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of records and paint brushes

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Clarke Griffin truly believes that a song can change your life.

Perhaps this is why she is always desperately trying to find new music, a headphone always in one ear. It drowns out the silence, too, which isn't a bad thing. Maybe if she finds the right song, everything will click into place and the world will finally make sense.

The only problem is that she doesn't know anyone in this new town. After finishing college with her art degree, she moved across the country, far from anyone and anything that she has ever known. She's not the best at making friends, and though she has been in town for 3 months now, she barely talks to anyone. She thinks she's fine on her own, but it would be nice to have someone to talk to every once and a while.

So, she wanders the streets aimlessly, both headphones in. She listens to the music and lets it take her far, far away.

A few weeks pass before Clarke stumbles upon the record shop.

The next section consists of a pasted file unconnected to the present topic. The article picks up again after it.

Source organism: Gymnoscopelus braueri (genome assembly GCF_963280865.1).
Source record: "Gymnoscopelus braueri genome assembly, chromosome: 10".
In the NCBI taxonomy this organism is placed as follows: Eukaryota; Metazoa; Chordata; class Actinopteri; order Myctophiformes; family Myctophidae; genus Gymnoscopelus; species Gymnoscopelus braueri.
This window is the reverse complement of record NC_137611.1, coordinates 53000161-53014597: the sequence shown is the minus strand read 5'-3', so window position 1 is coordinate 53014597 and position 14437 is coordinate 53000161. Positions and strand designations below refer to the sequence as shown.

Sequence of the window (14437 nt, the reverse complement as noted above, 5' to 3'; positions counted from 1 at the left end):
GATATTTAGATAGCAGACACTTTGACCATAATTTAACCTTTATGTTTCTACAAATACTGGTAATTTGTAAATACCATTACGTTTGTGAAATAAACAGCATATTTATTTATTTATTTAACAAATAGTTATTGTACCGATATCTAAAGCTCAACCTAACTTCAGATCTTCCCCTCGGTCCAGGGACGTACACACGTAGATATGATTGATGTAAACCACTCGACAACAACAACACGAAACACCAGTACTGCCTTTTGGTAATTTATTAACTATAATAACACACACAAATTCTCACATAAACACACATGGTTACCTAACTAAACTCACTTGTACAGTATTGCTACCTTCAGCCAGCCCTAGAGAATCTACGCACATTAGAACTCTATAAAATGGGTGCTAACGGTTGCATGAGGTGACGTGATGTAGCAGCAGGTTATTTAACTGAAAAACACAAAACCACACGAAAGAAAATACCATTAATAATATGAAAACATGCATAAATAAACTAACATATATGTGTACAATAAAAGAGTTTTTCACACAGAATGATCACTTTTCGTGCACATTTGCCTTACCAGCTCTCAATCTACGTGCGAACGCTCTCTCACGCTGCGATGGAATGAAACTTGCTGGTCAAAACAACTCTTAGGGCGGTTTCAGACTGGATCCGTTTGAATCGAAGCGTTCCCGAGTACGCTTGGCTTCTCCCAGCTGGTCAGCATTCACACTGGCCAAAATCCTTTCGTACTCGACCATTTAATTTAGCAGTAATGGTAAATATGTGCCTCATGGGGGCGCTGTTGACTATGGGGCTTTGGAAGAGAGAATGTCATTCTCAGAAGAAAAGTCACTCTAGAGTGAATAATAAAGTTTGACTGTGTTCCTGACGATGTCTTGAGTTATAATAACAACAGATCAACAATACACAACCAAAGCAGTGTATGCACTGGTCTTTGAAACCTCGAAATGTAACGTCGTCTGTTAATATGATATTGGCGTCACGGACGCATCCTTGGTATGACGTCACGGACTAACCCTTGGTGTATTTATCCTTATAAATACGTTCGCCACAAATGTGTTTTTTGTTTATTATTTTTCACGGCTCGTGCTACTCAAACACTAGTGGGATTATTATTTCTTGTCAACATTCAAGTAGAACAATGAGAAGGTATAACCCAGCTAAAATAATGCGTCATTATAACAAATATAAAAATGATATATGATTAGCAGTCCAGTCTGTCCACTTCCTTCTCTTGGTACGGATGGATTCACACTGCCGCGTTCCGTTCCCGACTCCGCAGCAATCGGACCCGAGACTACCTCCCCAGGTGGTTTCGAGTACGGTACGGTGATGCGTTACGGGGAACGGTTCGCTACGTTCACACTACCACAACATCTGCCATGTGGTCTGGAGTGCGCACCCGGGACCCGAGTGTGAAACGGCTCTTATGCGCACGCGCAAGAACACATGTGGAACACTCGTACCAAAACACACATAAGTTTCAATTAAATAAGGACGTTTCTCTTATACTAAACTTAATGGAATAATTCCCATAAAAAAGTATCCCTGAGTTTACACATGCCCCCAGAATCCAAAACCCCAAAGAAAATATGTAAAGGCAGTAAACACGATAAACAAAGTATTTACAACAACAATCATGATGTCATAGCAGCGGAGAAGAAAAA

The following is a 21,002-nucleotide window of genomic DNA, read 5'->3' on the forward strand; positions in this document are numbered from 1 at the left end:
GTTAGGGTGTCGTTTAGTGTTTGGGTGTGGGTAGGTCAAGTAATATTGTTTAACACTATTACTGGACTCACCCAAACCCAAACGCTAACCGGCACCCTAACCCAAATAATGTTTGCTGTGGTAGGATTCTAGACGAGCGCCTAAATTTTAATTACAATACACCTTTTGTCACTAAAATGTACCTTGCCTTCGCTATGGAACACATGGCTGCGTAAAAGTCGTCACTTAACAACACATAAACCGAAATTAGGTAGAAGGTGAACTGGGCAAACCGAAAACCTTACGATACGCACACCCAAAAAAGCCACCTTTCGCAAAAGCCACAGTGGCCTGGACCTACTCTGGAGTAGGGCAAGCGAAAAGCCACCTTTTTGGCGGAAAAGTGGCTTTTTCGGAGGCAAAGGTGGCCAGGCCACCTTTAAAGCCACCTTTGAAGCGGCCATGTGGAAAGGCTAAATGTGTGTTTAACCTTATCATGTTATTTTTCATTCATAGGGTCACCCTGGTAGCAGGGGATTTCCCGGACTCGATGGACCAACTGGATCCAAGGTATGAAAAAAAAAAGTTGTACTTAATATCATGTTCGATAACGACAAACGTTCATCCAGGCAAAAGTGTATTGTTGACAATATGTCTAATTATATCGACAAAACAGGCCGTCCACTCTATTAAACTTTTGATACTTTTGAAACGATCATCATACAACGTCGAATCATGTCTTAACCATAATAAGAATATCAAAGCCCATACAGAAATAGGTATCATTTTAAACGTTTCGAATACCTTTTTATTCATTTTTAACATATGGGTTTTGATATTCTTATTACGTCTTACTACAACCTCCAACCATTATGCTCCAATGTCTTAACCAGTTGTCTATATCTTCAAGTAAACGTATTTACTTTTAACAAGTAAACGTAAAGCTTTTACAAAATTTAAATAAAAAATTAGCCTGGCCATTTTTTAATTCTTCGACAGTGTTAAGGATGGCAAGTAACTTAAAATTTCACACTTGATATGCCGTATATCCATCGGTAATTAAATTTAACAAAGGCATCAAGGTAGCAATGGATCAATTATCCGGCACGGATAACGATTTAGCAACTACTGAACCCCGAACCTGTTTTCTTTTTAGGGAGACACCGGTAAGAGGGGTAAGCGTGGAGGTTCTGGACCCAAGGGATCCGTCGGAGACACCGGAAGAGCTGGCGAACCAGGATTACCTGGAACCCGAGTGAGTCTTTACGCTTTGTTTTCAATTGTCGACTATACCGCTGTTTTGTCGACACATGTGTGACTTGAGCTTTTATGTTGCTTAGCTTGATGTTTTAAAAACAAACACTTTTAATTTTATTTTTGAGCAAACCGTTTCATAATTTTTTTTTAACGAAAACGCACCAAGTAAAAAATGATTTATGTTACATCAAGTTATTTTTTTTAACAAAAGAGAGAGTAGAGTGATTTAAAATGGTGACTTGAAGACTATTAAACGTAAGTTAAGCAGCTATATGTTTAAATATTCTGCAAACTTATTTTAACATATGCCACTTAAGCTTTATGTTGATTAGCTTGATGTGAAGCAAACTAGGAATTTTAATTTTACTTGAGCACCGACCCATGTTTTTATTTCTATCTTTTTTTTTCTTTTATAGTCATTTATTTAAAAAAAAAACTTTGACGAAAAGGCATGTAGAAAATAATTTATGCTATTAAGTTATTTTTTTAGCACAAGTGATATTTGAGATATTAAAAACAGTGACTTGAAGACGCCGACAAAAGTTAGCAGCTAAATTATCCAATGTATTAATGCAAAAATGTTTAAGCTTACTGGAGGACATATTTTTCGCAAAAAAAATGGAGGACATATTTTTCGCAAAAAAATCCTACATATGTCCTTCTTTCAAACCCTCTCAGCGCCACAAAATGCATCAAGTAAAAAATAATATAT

She does literally stumble upon it. There's a doormat by the main door, and on the crowded street Clarke seems to lose her footing and fall right into the small shop.

Perhaps it is serendipity that brought her here.

Someone is helping her to her feet, and Clarke flushes, not realizing that she is still on the floor.

She turns to see who so kindly helped her up and is met with a man a few years older than herself staring at her intently. He's mouthing something at her, and she raises her brow in confusion. When she remembers her headphones, she feels the heat return to her cheeks.

"Sorry," she apologizes, taking one headphone out of her ear. "Sometimes I forget I have those in."

He gives her a small grin at that. Clarke notices then how attractive this man is, all freckles and dark curls and mischievous eyes.

"I said, are you all right?"

"I'm fine," she answers. "Is this a music shop?"

"It sure is. Anything in particular you're looking for?" he asks, tilting his head with interest.